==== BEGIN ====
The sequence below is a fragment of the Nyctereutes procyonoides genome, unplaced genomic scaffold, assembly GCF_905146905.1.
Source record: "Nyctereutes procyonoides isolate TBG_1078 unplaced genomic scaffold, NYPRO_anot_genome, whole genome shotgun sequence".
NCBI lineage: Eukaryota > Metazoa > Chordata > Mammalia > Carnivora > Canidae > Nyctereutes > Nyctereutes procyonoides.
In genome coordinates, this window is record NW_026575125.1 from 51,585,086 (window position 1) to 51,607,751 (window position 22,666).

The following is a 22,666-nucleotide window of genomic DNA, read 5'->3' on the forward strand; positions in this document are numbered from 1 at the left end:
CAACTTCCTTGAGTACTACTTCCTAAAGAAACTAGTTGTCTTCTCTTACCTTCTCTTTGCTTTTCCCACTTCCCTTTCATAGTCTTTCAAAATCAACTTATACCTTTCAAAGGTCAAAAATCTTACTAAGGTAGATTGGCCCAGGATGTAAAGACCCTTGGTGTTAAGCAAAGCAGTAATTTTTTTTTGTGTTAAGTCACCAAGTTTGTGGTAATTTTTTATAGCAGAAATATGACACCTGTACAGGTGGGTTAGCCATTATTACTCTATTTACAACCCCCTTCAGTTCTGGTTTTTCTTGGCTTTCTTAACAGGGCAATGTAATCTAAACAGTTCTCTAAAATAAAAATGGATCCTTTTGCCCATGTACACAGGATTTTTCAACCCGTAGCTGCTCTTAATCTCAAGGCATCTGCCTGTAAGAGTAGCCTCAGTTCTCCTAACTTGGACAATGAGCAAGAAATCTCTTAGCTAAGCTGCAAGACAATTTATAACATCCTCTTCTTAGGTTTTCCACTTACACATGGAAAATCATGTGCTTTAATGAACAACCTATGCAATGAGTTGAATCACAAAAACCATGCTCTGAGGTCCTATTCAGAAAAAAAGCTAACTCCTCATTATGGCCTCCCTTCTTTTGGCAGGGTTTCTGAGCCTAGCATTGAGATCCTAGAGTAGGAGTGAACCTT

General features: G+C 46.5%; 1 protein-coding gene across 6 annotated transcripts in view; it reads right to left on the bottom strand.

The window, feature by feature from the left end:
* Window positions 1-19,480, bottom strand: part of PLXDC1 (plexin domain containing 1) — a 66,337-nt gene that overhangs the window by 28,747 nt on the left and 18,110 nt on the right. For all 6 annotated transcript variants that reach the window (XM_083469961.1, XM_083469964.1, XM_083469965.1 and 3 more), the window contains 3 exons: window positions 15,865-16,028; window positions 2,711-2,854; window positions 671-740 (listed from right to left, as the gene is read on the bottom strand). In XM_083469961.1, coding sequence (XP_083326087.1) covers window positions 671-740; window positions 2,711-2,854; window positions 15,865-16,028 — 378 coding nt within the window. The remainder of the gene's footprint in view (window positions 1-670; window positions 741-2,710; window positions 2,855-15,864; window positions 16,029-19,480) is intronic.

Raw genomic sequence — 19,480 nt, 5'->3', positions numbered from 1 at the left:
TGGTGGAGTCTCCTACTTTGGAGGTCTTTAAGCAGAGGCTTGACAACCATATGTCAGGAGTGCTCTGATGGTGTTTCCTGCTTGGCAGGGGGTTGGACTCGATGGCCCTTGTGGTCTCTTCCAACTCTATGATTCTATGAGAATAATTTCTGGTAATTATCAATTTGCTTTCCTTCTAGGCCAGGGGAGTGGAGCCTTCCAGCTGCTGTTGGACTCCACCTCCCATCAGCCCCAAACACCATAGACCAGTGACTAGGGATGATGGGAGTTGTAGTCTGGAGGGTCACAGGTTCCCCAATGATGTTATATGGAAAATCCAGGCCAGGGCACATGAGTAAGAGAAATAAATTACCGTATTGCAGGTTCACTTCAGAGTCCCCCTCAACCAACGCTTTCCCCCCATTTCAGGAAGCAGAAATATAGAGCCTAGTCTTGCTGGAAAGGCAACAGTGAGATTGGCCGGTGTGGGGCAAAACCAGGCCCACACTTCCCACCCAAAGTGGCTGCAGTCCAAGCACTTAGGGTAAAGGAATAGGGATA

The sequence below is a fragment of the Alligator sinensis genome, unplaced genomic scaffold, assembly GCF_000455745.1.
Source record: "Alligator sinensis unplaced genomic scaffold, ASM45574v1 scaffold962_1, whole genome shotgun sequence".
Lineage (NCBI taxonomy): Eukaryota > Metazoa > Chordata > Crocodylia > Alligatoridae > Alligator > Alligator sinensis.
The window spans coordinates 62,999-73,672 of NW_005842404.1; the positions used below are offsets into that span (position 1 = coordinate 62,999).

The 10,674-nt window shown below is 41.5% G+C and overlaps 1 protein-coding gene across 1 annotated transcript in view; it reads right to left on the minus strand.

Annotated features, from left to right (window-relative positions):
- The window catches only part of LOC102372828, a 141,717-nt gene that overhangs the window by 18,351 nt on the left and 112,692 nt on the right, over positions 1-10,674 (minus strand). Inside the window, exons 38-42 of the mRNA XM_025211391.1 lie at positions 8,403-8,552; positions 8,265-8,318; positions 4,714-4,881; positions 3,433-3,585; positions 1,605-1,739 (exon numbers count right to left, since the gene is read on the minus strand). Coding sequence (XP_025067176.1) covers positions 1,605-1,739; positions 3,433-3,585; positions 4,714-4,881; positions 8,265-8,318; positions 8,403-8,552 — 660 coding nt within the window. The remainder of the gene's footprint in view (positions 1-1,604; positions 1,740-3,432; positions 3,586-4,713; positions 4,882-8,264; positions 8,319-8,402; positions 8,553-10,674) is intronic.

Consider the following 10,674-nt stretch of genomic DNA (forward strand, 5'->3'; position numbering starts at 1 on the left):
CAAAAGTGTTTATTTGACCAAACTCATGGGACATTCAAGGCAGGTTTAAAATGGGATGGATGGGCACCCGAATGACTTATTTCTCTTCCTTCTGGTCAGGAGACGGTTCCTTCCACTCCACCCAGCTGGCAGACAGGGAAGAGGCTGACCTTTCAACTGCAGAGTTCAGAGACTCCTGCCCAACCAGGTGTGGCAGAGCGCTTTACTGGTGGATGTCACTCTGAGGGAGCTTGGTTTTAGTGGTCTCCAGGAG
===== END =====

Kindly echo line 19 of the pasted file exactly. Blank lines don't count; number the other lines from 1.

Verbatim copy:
Consider the following 10,674-nt stretch of genomic DNA (forward strand, 5'->3'; position numbering starts at 1 on the left):